French novelist Charlotte-Rose de la Force has been banished from the court of Versailles by the Sun King, Louis XIV, after a series of scandalous love affairs. At the convent, she is comforted by an old nun, Sœur Seraphina, who tells her the tale of a young girl who, a hundred years earlier, is sold by her parents for a handful of bitter greens...

After Margherita’s father steals parsley from the walled garden of the courtesan Selena Leonelli, he is threatened with having both hands cut off, unless he and his wife relinquish their precious little girl. Selena is the famous red-haired muse of the artist Tiziano, first painted by him in 1512 and still inspiring him at the time of his death. She is at the center of Renaissance life in Venice, a world of beauty and danger, seduction and betrayal, love and superstition.

Locked away in a tower, Margherita sings in the hope that someone will hear her. One day, a young man does.

Award-winning author Kate Forsyth braids together the stories of Margherita, Selena, and Charlotte-Rose, the woman who penned Rapunzel as we now know it, to create what is a sumptuous historical novel, an enchanting fairy tale retelling, and a loving tribute to the imagination of one remarkable woman.

Read a blog post from the author about her research for Bitter Greens HERE.

Read an article about the fairy tales continued popularity by the author HERE.


Fresh Ink: Spotlight on Debut Books of All Kinds-Two Debut Memoirs

http://bit.ly/1uPohYf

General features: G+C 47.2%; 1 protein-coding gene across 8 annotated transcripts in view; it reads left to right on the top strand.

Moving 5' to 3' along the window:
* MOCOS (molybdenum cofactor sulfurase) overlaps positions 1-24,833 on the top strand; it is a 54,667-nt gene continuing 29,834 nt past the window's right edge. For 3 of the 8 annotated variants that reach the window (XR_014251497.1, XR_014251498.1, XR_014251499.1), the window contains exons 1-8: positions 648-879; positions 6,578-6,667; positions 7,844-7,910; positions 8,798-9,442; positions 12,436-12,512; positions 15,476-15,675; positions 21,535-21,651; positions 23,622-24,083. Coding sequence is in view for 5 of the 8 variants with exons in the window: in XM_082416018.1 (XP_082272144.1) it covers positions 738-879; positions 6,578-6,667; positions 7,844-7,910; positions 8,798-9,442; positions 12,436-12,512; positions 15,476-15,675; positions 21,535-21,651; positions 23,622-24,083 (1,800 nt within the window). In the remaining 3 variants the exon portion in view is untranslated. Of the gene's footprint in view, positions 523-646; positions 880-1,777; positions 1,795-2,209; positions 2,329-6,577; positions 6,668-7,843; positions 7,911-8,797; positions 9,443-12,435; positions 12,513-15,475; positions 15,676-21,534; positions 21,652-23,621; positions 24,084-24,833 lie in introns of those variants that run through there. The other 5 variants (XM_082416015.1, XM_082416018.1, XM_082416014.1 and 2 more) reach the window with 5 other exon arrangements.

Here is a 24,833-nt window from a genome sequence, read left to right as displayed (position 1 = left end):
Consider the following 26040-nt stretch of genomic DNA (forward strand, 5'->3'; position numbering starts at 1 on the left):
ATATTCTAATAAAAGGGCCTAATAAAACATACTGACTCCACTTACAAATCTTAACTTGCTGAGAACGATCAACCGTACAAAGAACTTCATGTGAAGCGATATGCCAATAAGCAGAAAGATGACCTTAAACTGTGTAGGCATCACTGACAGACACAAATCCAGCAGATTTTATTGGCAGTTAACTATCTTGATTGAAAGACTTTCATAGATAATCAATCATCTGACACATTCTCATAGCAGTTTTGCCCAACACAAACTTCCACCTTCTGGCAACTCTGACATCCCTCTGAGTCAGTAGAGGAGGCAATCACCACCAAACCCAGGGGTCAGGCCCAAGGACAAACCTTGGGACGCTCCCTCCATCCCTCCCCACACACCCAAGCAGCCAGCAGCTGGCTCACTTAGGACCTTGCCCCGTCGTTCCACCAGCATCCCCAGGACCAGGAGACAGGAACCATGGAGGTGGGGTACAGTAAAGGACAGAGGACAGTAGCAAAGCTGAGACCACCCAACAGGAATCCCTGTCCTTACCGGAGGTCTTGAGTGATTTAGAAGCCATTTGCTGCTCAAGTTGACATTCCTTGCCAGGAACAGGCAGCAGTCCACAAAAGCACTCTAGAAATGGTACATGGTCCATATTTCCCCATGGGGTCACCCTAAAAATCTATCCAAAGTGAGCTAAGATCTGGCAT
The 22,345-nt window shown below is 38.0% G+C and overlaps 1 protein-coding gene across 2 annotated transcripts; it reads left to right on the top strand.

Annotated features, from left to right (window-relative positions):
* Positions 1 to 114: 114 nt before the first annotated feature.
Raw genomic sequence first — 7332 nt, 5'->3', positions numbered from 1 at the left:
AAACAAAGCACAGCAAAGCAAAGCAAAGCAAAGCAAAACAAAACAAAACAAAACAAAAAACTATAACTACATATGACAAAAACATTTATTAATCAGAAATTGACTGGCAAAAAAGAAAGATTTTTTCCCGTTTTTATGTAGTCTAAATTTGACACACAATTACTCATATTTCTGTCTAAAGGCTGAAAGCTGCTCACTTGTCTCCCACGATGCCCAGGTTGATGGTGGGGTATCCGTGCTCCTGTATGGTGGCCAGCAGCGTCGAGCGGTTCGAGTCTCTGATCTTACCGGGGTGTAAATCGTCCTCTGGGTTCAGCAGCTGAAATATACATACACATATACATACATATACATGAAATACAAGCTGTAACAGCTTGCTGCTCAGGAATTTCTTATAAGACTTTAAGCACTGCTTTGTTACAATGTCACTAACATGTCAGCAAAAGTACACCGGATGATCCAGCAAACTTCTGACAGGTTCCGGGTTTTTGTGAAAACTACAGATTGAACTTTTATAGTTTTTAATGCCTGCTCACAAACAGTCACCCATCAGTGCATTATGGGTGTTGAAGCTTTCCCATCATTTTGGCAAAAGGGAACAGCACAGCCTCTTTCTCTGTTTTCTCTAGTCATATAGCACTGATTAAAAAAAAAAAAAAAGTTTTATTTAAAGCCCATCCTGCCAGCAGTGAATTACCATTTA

A gorgeous, moving memoir of how one of America's most innovative and respected journalists found his voice by coming to terms with a painful past

New York Times columnist Charles M. Blow mines the compelling poetry of the out-of-time African-American Louisiana town where he grew up -- a place where slavery's legacy felt astonishingly close, reverberating in the elders' stories and in the near-constant wash of violence.

Blow's attachment to his mother -- a fiercely driven woman with five sons, brass knuckles in her glove box, a job plucking poultry at a nearby factory, a soon-to-be-ex husband, and a love of newspapers and learning -- cannot protect him from secret abuse at the hands of an older cousin. It's damage that triggers years of anger and searing self-questioning.

Finally, Blow escapes to a nearby state university, where he joins a black fraternity after a passage of brutal hazing, and then enters a world of racial and sexual privilege that feels like everything he's ever needed and wanted, until he's called upon, himself, to become the one perpetuating the shocking abuse.

A powerfully redemptive memoir that both fits the tradition of African-American storytelling from the South, and gives it an indelible new slant.



http://bit.ly/1mnl6XK
Rochelle Bilow, a classically trained cook and aspiring food writer, was nursing a broken heart and frustrated with her yet-to-take-off career when she set out to write a short profile of a small, sustainable CSA farm in central New York. At most, she expected to come away with a cute city-girl-in-the-country piece. But after just one day of moving hay bales, feeding pigs, and tapping maple sap, she was hooked: The air was fresh, her muscles felt useful, and the smells from the kitchen where the farmhands gathered at day's end were intoxicating.

Add in a sweet but enigmatic young farmer whose soulful gaze meets her own, and The Call of the Farm is set in motion. This enticing memoir charts the unexpected year that unfolds as Rochelle immerses herself in life at the farm. She cooks her way through four seasons of fresh-from-the-earth produce (with such tantalizing results as Blistered Tomato Gratin and Crisped Potato Casserole with Shaved Chives), grapples more than once with the finer points of rendering lard, and begins to feel she has finally found her niche--all while falling hard for that handsome, blue-eyed farmer.

Honest, self-aware, and wonderfully tender, The Call of the Farm is for anyone who has daydreamed about a simpler life--or fallen too deeply in love.

Tired of memoirs that only tell you what really happened?

http://bit.ly/1qiSklZ
http://bit.ly/XQFbKk